Settlers and Pioneers
The life of the farmer is so protected and eased to-day by a watchful Government, and the people have become so accustomed to ask and receive State assistance, that the stories of some of the early-days settlement seem almost incredible. Immigrants arriving in the first four decades of New Zealand's existence as a British colony were often sent off to perfectly wild, unroaded forest regions, there to chop out a living. Many race elements have gone to the making of the New Zealander of to-day, page 36though the population is so predominantly Anglo-Celtic in origin. Some of our best pioneers, sturdy, industrious, and courageous, were Danes and Norwegians, who broke into the great bush that covered the country where the towns of Dannevirke, Norse-wood, and adjacent settlements now stand, and made the land a richly productive farm region.
There is the story of the Bohemian colony at Puhoi, some thirty-five miles north of Auckland. The founders of Puhoi were eighty-three men, women and children from Staab, in Bohemia, which was part of the old Austrian Empire.
Puhoi is reached by a good road to-day, passing through Waiwera on the northward journey from Auckland. The founder of this community in the Maori bush was Captain Martin Krippner, who had been an officer in the Austrian Army. He first came to New Zealand as a settler in 1859. He did not make a success of his efforts at farming, but he thought that the small-farming people of his homeland should do well in this new land of great opportunities. So, with the approval of the Auckland Provincial Government, he formed a party of Bohemian colonists. He had asked the Government to allot his people land and this was arranged on the forty-acre system; each adult immigrant paying his or her own passage would receive forty acres free and each child twenty acres.page 37
The first party of Bohemians left Staab, about a hundred miles from Prague, on 26 February 1863 and travelled to Liverpool by way of Hamburg and Altona. At Liverpool they embarked in the ship War Spirit , which landed them at Auckland in June 1863.
The first sight of the Promised Land was most depressing. Captain Krippner's choice was a lamentable error of judgment. There was not a road of any kind; the only way to reach their allotted land was by sea and up a tidal creek; there was hardly a level acre; all was broken into hills and gullies; and every part of it was covered with bush. The nearest inhabitants were a few Maoris who lived in the primitive way under their chief Te Hemara, a tall lean veteran we often saw in Auckland in after years. Nikau huts were built to shelter the people, who set about bravely to conquer the wilderness.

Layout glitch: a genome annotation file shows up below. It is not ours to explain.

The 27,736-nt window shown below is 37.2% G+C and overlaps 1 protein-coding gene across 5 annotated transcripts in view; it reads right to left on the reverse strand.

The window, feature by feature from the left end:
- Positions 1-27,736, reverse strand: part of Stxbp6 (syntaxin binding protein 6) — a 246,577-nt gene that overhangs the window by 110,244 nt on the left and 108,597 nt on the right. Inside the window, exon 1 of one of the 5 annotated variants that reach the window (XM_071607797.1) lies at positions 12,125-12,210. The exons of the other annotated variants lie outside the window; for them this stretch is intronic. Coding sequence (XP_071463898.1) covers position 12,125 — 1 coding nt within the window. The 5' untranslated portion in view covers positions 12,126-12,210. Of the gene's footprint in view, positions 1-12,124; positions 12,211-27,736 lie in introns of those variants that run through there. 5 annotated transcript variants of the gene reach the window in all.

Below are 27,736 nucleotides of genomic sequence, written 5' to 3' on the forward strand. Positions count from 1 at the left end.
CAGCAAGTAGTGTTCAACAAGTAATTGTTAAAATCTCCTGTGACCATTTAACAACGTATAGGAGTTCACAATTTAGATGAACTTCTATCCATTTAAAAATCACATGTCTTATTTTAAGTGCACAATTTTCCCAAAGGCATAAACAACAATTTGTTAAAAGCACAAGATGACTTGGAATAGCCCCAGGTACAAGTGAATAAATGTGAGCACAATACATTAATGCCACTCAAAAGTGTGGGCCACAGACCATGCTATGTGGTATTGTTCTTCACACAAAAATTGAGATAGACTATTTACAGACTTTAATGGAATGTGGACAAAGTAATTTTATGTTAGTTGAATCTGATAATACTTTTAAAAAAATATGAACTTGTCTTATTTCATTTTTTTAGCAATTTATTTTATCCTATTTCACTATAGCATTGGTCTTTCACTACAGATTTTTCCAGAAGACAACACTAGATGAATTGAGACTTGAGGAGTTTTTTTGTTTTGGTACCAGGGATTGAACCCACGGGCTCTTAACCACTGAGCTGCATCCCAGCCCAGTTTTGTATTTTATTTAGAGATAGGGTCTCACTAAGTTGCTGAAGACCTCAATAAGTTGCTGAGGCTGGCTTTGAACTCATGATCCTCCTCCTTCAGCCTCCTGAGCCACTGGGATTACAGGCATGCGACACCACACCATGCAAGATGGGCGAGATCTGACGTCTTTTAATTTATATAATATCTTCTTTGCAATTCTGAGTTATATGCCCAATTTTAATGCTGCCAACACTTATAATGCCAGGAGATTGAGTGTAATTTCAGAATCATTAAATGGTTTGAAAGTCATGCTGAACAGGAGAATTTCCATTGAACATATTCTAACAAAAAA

For an account of some of the difficulties of these people, who made excellent settlers and a permanent valuable addition to the young New Zealand nation, I turn to Father Silk's history. Father Silk, who became the parish priest of Puhoi in 1922, recorded the struggles and achievements of the settlement. The people were desperately poor in the first few years of their bush life. Soon after their arrival Captain Krippner formed a militia company to serve under the Government in the Maori war and most page 38of the young men joined it. After the war these militiamen were each given fifty acres of land at Ohaupo, in the Waikato, and settled there. That was good open land; those left at Puhoi struggled along at their bush-clearing.
The Puhoi men—and women, too—felled bush, cut firewood and shingles for shipment to Auckland, and burned large quantities of rimu bark to make charcoal in order to earn money for the necessaries of life. For years everything had to go by sea and there was very little left after freight had been paid. There was not enough money in this little community to buy a cow until several years had passed. Towards the end of the second year when some of the thick bush had been felled and burned, some small patches of ground were ready for potatoes and wheat. The wheat, when reaped, was ground into flour in small steel handmills. So the little community fared along, each year felling more of the all-surrounding bush. Another contingent of Bohemians arrived in 1866 and settled at Ahuroa, close to Puhoi, and these communities by hard work and mutual help gradually built up the pretty and comfortable settlements of to-day.
But for all their toil and semi-starvation in the early years those splendid settlers never lost their courage nor their capacity for making the best of life. Their one great relaxation was dancing. Puhoi became famous in Auckland for its dances, which sometimes lasted for three days and nights. Those hospitable and page 39jovial folk could play as heartily as they worked on their little farms.